The greatest lesson from the inflated statistics for confirmed cases of coronavirus here in the past two days is that all of our worrying over the rights and wrongs of the Green List have distracted from a far greater problem — that we’ve started to take our eye off the ball in the community.
When it comes to Covid-19, things can get very bad very quickly. This is something Ireland as a population has experienced very recently, so we can’t say we weren’t warned.
Thursday evening’s figure of 85 new confirmed cases is the highest such figure seen for nearly 11 weeks. Just under 40% of that number resulted from close contacts of a confirmed case.
The 85 cases represent a 500% increase on the previous day’s figure of 14. Alarm bells immediately begin to ring. But of most interest is the nature of the cases, just two of which result from travel-related infections.
Some 26 of the new cases stem from Co Kildare — an outbreak at the Irish Dog Foods plant in Naas, Co Kildare, with those clusters further traceable to a direct provision centre in nearby Newbridge. The plant has now been closed with all affected workers in isolation while a deep clean takes place.
From that point of view the situation appears to be in hand. We are, after all, far better versed in how to manage the virus now than was the case in March as the numbers of those falling ill began to multiply at a rate of knots.
But that can’t distract from the fact that, as a nation, we are in a very dangerous place. In truth the warning signs were there. Just two days prior to Thursday 40 cases had been recorded, itself a 300% increase on the previous day.
What a difference a week makes - just seven days previously the acting Chief Medical Officer Dr Ronan Glynn had told the National Public Health Emergency Team Thursday briefing that with the ongoing suppression of the virus we could be “uncertain but optimistic” for the future.
We’re not yet officially in second surge territory — the numbers are still a deal lower than those seen during the bad old days of late April with the country in full lockdown. But we’re not far off. For comparison, on March 10, two days before the schools and creches were shut, there were 10 new confirmed cases of the virus. Nine days later that figure was 191.
There are of course some differences between the two time periods — for starters there were certainly a far greater number of cases than that 191 at the time — the country’s testing regime still left much to be desired at that stage, with people waiting up to five weeks for their results.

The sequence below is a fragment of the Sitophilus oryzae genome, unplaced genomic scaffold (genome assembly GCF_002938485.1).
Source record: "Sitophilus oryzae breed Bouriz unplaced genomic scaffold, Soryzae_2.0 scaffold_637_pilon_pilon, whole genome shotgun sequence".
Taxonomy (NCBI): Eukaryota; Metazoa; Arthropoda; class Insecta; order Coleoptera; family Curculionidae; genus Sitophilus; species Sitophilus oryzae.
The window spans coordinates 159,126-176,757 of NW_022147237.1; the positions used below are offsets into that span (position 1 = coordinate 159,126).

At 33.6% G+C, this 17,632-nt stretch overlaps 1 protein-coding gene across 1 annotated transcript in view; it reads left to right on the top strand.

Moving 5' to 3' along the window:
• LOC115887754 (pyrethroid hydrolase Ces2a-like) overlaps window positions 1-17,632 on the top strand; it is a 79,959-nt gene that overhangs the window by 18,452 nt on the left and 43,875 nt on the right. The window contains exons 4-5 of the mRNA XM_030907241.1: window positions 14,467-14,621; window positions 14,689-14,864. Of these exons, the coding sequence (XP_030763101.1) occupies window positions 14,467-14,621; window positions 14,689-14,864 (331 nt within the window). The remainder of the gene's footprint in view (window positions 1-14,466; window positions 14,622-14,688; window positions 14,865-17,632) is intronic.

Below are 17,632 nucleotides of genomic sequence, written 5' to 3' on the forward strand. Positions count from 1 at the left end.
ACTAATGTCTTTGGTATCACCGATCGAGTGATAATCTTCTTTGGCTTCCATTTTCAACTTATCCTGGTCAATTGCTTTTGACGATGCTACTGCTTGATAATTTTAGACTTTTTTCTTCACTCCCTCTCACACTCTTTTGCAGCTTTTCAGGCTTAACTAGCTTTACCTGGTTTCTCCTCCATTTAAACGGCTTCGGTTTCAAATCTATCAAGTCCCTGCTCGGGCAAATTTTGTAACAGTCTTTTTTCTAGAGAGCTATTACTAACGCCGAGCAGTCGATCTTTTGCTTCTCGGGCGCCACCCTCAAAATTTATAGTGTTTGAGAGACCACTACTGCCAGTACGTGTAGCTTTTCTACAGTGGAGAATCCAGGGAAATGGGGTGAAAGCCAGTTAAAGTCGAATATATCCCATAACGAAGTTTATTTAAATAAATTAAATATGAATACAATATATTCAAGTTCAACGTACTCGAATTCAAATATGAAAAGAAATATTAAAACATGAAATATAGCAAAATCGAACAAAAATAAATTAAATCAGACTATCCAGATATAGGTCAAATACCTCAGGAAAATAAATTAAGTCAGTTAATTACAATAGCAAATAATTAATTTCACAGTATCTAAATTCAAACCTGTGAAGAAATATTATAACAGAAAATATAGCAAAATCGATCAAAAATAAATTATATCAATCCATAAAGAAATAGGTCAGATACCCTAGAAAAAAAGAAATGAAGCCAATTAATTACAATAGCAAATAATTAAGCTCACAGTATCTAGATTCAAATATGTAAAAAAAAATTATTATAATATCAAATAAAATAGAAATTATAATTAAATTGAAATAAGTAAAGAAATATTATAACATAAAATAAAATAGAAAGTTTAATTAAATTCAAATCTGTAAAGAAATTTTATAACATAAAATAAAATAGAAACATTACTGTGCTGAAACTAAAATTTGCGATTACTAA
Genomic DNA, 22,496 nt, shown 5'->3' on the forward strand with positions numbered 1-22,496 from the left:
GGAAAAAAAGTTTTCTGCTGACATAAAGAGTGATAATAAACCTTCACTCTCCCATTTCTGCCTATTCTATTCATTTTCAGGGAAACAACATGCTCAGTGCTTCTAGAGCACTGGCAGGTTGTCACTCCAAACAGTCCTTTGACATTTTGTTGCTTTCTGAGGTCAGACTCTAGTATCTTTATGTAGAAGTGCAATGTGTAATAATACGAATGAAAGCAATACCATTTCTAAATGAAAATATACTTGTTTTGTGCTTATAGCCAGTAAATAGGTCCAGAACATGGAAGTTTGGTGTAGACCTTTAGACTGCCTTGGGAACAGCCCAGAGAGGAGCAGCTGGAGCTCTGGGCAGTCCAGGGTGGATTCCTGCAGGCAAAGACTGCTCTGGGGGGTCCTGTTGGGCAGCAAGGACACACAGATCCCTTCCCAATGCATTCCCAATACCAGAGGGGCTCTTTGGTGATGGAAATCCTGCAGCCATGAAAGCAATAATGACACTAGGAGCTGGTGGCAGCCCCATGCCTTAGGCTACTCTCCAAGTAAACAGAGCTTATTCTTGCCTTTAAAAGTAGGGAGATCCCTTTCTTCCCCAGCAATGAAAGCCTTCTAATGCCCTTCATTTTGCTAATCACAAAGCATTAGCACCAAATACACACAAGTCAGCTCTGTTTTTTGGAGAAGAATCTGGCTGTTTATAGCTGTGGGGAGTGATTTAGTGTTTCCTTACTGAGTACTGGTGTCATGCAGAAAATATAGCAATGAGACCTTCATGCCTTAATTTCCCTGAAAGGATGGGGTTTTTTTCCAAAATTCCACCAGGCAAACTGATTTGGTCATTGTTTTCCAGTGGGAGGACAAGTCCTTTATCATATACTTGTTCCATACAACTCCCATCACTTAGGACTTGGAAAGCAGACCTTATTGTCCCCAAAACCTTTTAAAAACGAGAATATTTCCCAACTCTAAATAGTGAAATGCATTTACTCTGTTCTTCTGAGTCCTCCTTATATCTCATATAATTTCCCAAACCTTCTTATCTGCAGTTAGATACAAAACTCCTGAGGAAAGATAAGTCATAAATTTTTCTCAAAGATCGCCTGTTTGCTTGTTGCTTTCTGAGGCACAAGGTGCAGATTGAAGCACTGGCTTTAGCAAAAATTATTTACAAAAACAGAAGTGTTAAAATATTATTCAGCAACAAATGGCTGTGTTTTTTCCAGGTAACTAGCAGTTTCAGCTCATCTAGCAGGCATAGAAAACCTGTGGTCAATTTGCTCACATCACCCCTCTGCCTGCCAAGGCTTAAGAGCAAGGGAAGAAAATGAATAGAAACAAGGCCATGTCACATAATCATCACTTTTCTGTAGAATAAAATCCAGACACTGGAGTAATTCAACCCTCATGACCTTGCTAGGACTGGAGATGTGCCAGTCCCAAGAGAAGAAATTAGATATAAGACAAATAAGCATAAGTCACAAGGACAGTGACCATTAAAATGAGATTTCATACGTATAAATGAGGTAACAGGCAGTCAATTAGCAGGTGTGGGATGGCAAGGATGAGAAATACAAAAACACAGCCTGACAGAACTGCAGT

Present testing capacity far outstrips what was available then, meaning that clusters and localised outbreaks are much easier to pin down.
The changes in the ways in which the virus is manifesting are best demonstrated by the drop in median age that has been seen consistently over the past two months. The majority of cases are now in the sub-45 years category.
The virus is no longer killing people in large numbers. Hardly anyone is in hospital with a confirmed case (although the number of suspected cases in hospitals stood at 104 at 8pm on Thursday). And the young are now the primary driver of new cases, not the elderly.
However, the other, more significant difference between now and when the initial surge was at its height is that we are no longer under lockdown. This suggests a number of potential eventualities should the numbers continue to deteriorate.
Firstly, the delayed entry to Phase Four of the Government’s roadmap to reopen the country, already pushed back until Aug 10, may end up being delayed indefinitely. That means no open pubs — a nasty political pill for the Government to swallow.
Secondly, you could see a situation where masks become a mandatory requirement when out in public.
And finally, while a second nationwide lockdown seems unlikely given the varied nature of the virus’s penetration geographically, localised lockdowns, as are currently being seen in Britain, begin to look more and more likely.
Whether or not that happens is entirely in the public’s hands. This bank holiday weekend will be an acid test as to whether we can be trusted to suppress the virus by ourselves.